Due to the impact of Covid-19 (Coronavirus), the Pembrokeshire Coast National Park Authority has closed its headquarters, visitor attractions (Carew Castle, Castell Henllys and Oriel y Parc), its car parks and sections of the Pembrokeshire Coast Path until further notice. All meetings and events are cancelled until further notice. If you have any queries please call 01646 624800 or email email@example.com
There are thought to be several ghosts haunting Carew; a Celtic warrior is said to haunt the battlements and the ghost of a kitchen boy may be responsible for the clanking sounds of pots and pans heard coming from the kitchen.
However, the most intriguing and traceable ghosts are that of a ‘white lady’ who has been witnessed drifting from room to room and that of a Barbary ape.
Carew Castle has been the venue for many paranormal investigations. The Castle is available for hire to groups and organisations overnight to carry out investigations. For more information please contact us.
Many people from Carew village will tell you of their encounters with a white lady; a kindly spirit who walks the ruins in daylight or in the flood of the full moon. This is the ghost of Princess Nest, the most beautiful woman in Wales, who still welcomes visitors to her castle just as she would have done 900 years ago.
Nest was the daughter of Rhys ap Tewder, the king of Deheubarth, and spent some time in the court of Henry I in London around the end of the 11th century. Henry fell in love with her and very soon she gave birth to his son.
Nest's ghost is said to haunt the Castle at night.
It is said that to avoid embarrassment within his court, Henry arranged that Nest would marry a Norman knight, Gerald de Windsor, Constable of Pembroke Castle. This did not please Nest as she had never met Gerald. However, to pacify her, Henry allowed her to take with her to Pembroke her servant and great friend Branwen who spoke the Welsh language and had been with Nest since her birth.
Gerald was a bold, handsome knight who was well respected by all who knew him. He had never met Nest but he had heard of her beauty. When he was ordered to marry her it is said he was very upset as he was mourning the death of his mistress. However, the marriage did take place and as the years went by they both grew to love each other dearly. As part of her marriage dowry, Nest had some land at Carew and here they built a castle of earth and wooden stakes in which to bring up their family of at least five children.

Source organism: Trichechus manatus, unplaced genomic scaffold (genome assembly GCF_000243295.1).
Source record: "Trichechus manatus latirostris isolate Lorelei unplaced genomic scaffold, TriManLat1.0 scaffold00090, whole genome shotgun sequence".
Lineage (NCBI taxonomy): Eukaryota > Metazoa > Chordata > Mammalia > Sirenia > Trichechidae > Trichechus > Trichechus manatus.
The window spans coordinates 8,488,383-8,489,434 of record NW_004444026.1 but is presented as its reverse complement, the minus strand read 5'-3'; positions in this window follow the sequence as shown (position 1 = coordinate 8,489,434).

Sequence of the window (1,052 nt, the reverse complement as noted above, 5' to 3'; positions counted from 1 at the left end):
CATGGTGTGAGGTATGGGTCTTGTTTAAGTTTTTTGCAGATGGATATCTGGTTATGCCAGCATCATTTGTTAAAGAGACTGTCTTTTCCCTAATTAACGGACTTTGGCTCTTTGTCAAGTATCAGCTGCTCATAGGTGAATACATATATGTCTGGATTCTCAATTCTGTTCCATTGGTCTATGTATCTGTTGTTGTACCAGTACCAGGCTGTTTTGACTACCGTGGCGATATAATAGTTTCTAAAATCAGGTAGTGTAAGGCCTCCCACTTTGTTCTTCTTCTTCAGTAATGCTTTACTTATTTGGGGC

Nest had many admirers including her cousin Owain who met her at a banquet. He was so overcome by her beauty that he laid siege to the castle in order to capture her. Gerald escaped through the sewers with the children but Nest was taken hostage. Some say she went willingly!
She was held ‘prisoner’ at Cilgerran Castle for six years and during that time she bore Owain at least two children. Eventually Gerald rescued Nest and killed Owain in battle, but sadly, Gerald died a year later.
Princess Nest then married Stephen, castellan of Cardigan Castle and she bore Stephen a son just a year after Gerald had died.
Nest died soon afterwards but it is at Carew, her true home, that her spirit can be seen walking the grounds of the castle on a still night.
The Barbary Ape
Sir Rowland Rees, believed to be a tenant of the castle in the 18th century, was a well travelled man who had visited the Barbary Coast and brought back with him an injured ape he had rescued from a wrecked Spanish galleon. It is said he was able to train his devoted pet to respond to his every wish with a series of whistles.
The story goes that Sir Rowland had one son who ran off with the daughter of a local merchant, not a union that Sir Rowland approved of.
On the fateful night there was a storm brewing. The wind screamed around the castle and the rain lashed at the windows. The ape was restless, sensing Sir Rowland's evil mood. There was a knock at the door and the girl's father, a merchant by the name of Horowitz, demanded admittance, distressed and upset that his daughter had run away with Sir Rowland's son. Sir Rowland did not believe his story and after a fierce argument he released the ape from its chains and ordered it to kill Horowitz.
The merchant fought off the ape and, although badly injured, managed to drag himself from the room. He shouted for help from the servants who tended him for the night. Horowitz cursed Sir Rowland with an evil fate and, as he cursed, great piercing screams were heard from the tower room. The servants, who were terrified of their master, were unwilling to venture into the tower room to find out what had happened.
At first light the following morning they summoned up the courage to enter the silent room. There, lying in a pool of blood was the body of Sir Rowland, but of the ape there was no sign.
Legend has it that the ghost of the ape returns to the castle on dark, stormy nights where he has been seen and heard by passers-by. Why does the ape return? Nobody knows...